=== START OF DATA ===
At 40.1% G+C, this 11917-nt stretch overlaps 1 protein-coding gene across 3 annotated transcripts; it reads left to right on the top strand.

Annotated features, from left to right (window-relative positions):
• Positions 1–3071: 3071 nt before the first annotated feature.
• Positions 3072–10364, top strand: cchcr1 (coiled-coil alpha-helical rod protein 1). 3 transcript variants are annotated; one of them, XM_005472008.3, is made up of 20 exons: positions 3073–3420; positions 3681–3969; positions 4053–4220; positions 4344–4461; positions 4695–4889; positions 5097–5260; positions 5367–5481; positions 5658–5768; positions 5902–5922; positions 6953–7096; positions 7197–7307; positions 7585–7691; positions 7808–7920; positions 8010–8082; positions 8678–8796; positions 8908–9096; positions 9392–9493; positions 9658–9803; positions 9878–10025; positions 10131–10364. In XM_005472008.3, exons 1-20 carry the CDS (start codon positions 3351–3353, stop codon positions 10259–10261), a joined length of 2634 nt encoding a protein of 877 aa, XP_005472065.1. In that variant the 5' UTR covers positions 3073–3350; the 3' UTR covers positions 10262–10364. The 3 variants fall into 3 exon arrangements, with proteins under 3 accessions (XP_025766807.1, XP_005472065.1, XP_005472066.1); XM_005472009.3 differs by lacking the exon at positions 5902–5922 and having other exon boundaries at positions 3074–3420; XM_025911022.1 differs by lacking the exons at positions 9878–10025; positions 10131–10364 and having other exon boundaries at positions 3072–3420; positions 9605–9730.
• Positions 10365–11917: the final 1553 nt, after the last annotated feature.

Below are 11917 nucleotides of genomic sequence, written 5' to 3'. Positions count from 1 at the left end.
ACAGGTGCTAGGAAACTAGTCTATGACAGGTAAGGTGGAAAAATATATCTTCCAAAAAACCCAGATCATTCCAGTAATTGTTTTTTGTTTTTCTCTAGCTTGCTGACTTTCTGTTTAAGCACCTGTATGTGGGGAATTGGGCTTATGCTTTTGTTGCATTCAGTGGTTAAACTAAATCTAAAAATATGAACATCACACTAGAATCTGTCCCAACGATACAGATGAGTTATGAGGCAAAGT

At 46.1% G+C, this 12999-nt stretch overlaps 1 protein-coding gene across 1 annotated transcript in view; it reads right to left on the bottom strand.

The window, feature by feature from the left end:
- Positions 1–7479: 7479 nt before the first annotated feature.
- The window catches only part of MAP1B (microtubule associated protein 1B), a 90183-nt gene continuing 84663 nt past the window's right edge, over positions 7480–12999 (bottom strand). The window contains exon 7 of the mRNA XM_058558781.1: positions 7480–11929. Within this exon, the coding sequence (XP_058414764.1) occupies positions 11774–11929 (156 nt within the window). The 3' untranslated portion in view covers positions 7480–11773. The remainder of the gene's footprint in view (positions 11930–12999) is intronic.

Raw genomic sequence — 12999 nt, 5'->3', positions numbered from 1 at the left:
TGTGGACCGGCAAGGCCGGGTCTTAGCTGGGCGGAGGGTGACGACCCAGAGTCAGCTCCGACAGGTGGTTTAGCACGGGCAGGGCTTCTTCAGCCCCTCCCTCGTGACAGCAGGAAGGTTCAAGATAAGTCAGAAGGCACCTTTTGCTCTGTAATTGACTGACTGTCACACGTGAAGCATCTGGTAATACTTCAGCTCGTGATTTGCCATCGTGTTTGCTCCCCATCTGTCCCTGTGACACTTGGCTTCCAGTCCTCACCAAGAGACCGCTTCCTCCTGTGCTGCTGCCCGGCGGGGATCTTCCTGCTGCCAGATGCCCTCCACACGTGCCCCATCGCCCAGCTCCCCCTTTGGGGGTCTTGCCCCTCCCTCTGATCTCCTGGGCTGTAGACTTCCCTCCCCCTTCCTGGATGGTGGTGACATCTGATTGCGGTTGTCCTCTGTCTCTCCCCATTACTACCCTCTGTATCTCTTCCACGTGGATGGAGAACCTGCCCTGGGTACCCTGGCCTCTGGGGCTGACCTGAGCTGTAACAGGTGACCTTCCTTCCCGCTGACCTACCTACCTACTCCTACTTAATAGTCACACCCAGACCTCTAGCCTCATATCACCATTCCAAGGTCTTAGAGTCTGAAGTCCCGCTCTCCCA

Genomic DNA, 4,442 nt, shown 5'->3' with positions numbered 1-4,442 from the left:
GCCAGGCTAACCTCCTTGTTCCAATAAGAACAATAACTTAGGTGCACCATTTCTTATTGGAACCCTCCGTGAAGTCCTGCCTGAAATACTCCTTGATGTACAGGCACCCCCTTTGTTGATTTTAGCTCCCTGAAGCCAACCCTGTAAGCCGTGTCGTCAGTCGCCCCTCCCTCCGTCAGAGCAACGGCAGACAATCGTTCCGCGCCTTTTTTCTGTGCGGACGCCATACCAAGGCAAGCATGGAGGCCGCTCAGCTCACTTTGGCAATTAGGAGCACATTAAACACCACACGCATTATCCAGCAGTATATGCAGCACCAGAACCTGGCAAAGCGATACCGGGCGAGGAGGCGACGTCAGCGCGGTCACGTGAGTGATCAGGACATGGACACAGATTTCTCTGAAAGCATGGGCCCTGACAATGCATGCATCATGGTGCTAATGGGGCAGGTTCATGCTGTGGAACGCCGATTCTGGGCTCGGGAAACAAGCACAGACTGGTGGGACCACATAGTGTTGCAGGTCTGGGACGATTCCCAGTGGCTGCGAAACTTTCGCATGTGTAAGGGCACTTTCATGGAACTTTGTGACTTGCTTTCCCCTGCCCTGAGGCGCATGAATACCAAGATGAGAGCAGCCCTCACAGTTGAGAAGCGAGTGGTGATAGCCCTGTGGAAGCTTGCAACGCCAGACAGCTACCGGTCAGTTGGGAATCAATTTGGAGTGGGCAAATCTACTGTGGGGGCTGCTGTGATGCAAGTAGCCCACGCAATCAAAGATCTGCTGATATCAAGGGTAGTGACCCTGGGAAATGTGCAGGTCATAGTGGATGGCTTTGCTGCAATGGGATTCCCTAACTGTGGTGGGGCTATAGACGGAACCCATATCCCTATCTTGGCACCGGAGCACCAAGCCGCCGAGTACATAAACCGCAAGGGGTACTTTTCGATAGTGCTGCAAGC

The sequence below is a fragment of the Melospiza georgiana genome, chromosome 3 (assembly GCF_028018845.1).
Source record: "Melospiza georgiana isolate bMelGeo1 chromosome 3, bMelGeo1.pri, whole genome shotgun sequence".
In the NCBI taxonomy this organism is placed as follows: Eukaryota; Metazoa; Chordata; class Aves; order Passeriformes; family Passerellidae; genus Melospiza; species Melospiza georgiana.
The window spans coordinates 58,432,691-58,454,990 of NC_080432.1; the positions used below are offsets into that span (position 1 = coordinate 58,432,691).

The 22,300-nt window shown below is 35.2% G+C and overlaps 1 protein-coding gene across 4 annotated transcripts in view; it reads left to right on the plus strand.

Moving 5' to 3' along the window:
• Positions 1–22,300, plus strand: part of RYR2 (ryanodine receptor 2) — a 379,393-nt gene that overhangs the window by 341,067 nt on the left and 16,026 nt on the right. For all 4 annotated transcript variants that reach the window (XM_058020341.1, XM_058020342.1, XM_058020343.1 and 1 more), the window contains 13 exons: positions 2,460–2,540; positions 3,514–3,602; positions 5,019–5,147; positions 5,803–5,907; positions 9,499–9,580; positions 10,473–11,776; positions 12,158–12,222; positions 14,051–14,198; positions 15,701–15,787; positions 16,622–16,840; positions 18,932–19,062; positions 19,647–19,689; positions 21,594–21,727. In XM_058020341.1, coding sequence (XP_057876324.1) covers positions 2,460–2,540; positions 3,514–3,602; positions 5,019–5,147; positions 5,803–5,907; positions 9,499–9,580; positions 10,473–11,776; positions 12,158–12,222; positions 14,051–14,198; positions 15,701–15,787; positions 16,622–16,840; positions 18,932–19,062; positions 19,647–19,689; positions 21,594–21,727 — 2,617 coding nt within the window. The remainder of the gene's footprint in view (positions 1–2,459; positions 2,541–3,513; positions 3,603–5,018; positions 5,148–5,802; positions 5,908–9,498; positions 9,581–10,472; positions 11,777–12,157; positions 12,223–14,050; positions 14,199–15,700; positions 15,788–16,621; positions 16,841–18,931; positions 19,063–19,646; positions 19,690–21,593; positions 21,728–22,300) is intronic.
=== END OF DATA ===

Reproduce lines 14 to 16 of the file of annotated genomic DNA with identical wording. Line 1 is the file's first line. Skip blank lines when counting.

Genomic DNA, 4,442 nt, shown 5'->3' with positions numbered 1-4,442 from the left:
GCCAGGCTAACCTCCTTGTTCCAATAAGAACAATAACTTAGGTGCACCATTTCTTATTGGAACCCTCCGTGAAGTCCTGCCTGAAATACTCCTTGATGTACAGGCACCCCCTTTGTTGATTTTAGCTCCCTGAAGCCAACCCTGTAAGCCGTGTCGTCAGTCGCCCCTCCCTCCGTCAGAGCAACGGCAGACAATCGTTCCGCGCCTTTTTTCTGTGCGGACGCCATACCAAGGCAAGCATGGAGGCCGCTCAGCTCACTTTGGCAATTAGGAGCACATTAAACACCACACGCATTATCCAGCAGTATATGCAGCACCAGAACCTGGCAAAGCGATACCGGGCGAGGAGGCGACGTCAGCGCGGTCACGTGAGTGATCAGGACATGGACACAGATTTCTCTGAAAGCATGGGCCCTGACAATGCATGCATCATGGTGCTAATGGGGCAGGTTCATGCTGTGGAACGCCGATTCTGGGCTCGGGAAACAAGCACAGACTGGTGGGACCACATAGTGTTGCAGGTCTGGGACGATTCCCAGTGGCTGCGAAACTTTCGCATGTGTAAGGGCACTTTCATGGAACTTTGTGACTTGCTTTCCCCTGCCCTGAGGCGCATGAATACCAAGATGAGAGCAGCCCTCACAGTTGAGAAGCGAGTGGTGATAGCCCTGTGGAAGCTTGCAACGCCAGACAGCTACCGGTCAGTTGGGAATCAATTTGGAGTGGGCAAATCTACTGTGGGGGCTGCTGTGATGCAAGTAGCCCACGCAATCAAAGATCTGCTGATATCAAGGGTAGTGACCCTGGGAAATGTGCAGGTCATAGTGGATGGCTTTGCTGCAATGGGATTCCCTAACTGTGGTGGGGCTATAGACGGAACCCATATCCCTATCTTGGCACCGGAGCACCAAGCCGCCGAGTACATAAACCGCAAGGGGTACTTTTCGATAGTGCTGCAAGC

The sequence below is a fragment of the Melospiza georgiana genome, chromosome 3 (assembly GCF_028018845.1).